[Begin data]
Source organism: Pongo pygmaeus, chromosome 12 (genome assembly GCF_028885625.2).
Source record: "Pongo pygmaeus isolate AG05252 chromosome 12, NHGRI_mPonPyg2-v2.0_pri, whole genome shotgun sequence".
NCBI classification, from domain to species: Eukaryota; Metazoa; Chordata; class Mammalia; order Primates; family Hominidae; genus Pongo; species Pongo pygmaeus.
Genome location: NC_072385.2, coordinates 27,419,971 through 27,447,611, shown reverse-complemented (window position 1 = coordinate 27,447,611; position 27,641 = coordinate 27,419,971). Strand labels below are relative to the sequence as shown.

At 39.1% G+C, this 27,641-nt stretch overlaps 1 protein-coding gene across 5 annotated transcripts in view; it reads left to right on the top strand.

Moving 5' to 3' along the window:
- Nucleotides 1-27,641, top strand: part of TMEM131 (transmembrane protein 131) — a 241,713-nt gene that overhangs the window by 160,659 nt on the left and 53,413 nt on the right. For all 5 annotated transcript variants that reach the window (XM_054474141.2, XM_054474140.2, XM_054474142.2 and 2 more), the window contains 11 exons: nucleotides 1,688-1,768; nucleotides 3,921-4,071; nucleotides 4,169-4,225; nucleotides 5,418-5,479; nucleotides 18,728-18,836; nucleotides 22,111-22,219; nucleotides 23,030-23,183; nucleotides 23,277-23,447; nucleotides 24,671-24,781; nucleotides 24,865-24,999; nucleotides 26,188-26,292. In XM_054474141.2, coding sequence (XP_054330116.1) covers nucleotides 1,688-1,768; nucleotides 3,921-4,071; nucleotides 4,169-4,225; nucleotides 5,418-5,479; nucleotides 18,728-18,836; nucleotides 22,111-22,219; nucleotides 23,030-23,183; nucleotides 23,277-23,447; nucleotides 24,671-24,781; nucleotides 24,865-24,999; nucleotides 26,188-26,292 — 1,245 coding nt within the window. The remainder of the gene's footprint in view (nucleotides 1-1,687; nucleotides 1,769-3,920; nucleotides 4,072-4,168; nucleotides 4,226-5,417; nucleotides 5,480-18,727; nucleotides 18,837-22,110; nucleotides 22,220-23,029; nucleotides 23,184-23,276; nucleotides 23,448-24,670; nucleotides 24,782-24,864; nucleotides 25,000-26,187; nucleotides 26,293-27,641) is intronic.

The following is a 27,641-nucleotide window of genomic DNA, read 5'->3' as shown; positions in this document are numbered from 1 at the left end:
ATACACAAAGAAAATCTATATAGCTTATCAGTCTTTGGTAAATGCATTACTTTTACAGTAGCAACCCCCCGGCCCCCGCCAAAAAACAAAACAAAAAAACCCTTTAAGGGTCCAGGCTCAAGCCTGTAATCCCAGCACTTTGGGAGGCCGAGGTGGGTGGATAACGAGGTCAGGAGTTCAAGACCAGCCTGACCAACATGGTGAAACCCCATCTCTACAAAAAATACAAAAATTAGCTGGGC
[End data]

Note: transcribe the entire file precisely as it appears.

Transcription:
Source organism: Pongo pygmaeus, chromosome 12 (genome assembly GCF_028885625.2).
Source record: "Pongo pygmaeus isolate AG05252 chromosome 12, NHGRI_mPonPyg2-v2.0_pri, whole genome shotgun sequence".
NCBI classification, from domain to species: Eukaryota; Metazoa; Chordata; class Mammalia; order Primates; family Hominidae; genus Pongo; species Pongo pygmaeus.
Genome location: NC_072385.2, coordinates 27,419,971 through 27,447,611, shown reverse-complemented (window position 1 = coordinate 27,447,611; position 27,641 = coordinate 27,419,971). Strand labels below are relative to the sequence as shown.

At 39.1% G+C, this 27,641-nt stretch overlaps 1 protein-coding gene across 5 annotated transcripts in view; it reads left to right on the top strand.

Moving 5' to 3' along the window:
- Nucleotides 1-27,641, top strand: part of TMEM131 (transmembrane protein 131) — a 241,713-nt gene that overhangs the window by 160,659 nt on the left and 53,413 nt on the right. For all 5 annotated transcript variants that reach the window (XM_054474141.2, XM_054474140.2, XM_054474142.2 and 2 more), the window contains 11 exons: nucleotides 1,688-1,768; nucleotides 3,921-4,071; nucleotides 4,169-4,225; nucleotides 5,418-5,479; nucleotides 18,728-18,836; nucleotides 22,111-22,219; nucleotides 23,030-23,183; nucleotides 23,277-23,447; nucleotides 24,671-24,781; nucleotides 24,865-24,999; nucleotides 26,188-26,292. In XM_054474141.2, coding sequence (XP_054330116.1) covers nucleotides 1,688-1,768; nucleotides 3,921-4,071; nucleotides 4,169-4,225; nucleotides 5,418-5,479; nucleotides 18,728-18,836; nucleotides 22,111-22,219; nucleotides 23,030-23,183; nucleotides 23,277-23,447; nucleotides 24,671-24,781; nucleotides 24,865-24,999; nucleotides 26,188-26,292 — 1,245 coding nt within the window. The remainder of the gene's footprint in view (nucleotides 1-1,687; nucleotides 1,769-3,920; nucleotides 4,072-4,168; nucleotides 4,226-5,417; nucleotides 5,480-18,727; nucleotides 18,837-22,110; nucleotides 22,220-23,029; nucleotides 23,184-23,276; nucleotides 23,448-24,670; nucleotides 24,782-24,864; nucleotides 25,000-26,187; nucleotides 26,293-27,641) is intronic.

The following is a 27,641-nucleotide window of genomic DNA, read 5'->3' as shown; positions in this document are numbered from 1 at the left end:
ATACACAAAGAAAATCTATATAGCTTATCAGTCTTTGGTAAATGCATTACTTTTACAGTAGCAACCCCCCGGCCCCCGCCAAAAAACAAAACAAAAAAACCCTTTAAGGGTCCAGGCTCAAGCCTGTAATCCCAGCACTTTGGGAGGCCGAGGTGGGTGGATAACGAGGTCAGGAGTTCAAGACCAGCCTGACCAACATGGTGAAACCCCATCTCTACAAAAAATACAAAAATTAGCTGGGC